Chat or rant, adult content, spam, insulting other members, show more. Harm to minors, violence or threats, harassment or privacy invasion, impersonation or misrepresentation, fraud or phishing, show more. Yahoo Answers. I love the movie, seen it a million times, but i can't figure it out. I think he's straight, but it's Oscar Wilde, so you never know.
Homosexuality the Problem in Brick in Cat on a Hot Tin Roof
The character of Brick in Cat on a Hot Tin Roof from LitCharts | The creators of SparkNotes
I saw this movie, and also the play on Broadway. I though that both of them were really good, but I am still confused. Is Brick really a homosexual? What did his friendship with Skipp really mean, and why did he marry Maggie? I was talking about this with a friend of mine, and neither of us were sure how he felt about Maggie, and if he was indeed gay.
Brick wasn't gay. Let it go!
But now it's a fascinating experience to watch the film version of Tennessee Williams's play , adapted and directed by Richard Brooks, and starring Elizabeth Taylor and Paul Newman — and effectively to read this movie against the theatre review from Michael Billington and the readers' comments now building up on the site. This was a film that was well enough regarded at the time: it earned six Oscar nominations and three Bafta nominations. But yes, Michael Billington is surely right : you can't watch it now without being aware of the way in which the issue of homosexuality has been censored for the screen. Brick, the drunk and washed-up ex-football star played by Newman, has very clearly failed to come to terms with his sexuality and his real feelings for Skipper, the old football buddy who died after an ambiguous accident.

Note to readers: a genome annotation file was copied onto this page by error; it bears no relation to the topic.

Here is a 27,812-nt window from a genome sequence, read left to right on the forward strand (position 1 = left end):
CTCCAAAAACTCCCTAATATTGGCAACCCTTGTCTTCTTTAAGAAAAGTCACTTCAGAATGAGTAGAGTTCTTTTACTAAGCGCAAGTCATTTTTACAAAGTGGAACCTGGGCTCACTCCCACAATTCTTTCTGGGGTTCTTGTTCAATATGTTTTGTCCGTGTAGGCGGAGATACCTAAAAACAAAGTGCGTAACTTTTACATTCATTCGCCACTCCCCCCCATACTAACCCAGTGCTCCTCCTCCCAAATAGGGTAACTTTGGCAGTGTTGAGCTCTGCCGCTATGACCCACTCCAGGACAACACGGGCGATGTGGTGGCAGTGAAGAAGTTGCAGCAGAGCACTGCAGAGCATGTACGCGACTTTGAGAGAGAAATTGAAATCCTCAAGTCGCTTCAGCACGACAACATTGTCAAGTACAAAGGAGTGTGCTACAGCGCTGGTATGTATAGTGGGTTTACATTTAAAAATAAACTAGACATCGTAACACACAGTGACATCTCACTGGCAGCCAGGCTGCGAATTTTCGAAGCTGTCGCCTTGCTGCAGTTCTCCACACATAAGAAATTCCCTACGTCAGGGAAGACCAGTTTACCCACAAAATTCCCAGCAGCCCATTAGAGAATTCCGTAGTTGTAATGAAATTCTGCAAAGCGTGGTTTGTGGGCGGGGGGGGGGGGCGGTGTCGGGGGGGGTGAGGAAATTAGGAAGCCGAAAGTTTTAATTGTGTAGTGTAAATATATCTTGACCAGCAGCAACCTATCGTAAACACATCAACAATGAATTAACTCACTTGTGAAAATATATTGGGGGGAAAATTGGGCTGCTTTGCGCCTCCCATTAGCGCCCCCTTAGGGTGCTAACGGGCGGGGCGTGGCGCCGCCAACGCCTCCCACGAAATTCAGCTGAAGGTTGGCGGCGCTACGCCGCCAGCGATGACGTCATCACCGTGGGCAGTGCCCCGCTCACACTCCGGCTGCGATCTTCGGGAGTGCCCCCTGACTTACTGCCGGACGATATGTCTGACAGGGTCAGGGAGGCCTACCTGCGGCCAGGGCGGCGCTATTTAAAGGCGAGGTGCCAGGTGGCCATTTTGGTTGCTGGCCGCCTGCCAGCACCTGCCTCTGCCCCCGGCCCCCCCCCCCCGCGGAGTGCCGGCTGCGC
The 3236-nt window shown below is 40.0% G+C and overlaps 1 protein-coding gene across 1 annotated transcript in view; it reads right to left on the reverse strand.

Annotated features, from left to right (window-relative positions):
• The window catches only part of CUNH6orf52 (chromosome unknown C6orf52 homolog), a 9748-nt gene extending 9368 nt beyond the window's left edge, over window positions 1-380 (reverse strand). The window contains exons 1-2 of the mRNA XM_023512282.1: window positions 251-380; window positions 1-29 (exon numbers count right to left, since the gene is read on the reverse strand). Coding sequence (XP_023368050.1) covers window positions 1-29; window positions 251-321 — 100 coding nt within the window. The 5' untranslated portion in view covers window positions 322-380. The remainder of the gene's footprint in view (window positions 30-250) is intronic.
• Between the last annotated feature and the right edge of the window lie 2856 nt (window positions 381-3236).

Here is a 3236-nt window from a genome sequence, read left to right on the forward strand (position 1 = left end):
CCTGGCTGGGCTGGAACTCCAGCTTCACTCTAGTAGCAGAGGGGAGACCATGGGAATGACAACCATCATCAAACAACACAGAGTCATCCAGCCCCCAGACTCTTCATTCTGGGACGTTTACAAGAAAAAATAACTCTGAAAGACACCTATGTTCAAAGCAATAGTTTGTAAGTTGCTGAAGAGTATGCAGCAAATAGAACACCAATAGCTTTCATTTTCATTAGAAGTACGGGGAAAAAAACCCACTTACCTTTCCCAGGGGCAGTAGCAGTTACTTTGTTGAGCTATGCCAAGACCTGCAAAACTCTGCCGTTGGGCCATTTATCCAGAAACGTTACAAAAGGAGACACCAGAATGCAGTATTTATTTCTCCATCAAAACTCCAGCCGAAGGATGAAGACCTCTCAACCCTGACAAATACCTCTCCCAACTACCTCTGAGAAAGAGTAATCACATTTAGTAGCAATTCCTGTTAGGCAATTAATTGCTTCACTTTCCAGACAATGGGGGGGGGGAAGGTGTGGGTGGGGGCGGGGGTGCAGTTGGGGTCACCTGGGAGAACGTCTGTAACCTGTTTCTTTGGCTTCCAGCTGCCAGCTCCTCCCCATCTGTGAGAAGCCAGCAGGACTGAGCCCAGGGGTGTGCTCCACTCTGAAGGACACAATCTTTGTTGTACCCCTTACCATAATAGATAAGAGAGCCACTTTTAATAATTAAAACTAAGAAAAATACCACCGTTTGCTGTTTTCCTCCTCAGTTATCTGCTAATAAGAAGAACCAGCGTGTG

I always find it interesting that so many people desperately want Brick to be gay in the film adaptation. The fact is that they cut all references to any gay relationship from the script, and the tension between Maggie and Brick is clearly and easily explained by Brick's unhealthy co-dependence on Skipper, the assumed affair, and the suicide guilt. Personally, I don't think the film would have been anywhere near as popular as it was, nor would it be considered a classic today had they portrayed Brick as anything other than a red-blooded heterosexual man. Wow, you're very delusional, both with the films plot and the percentage of the gay population!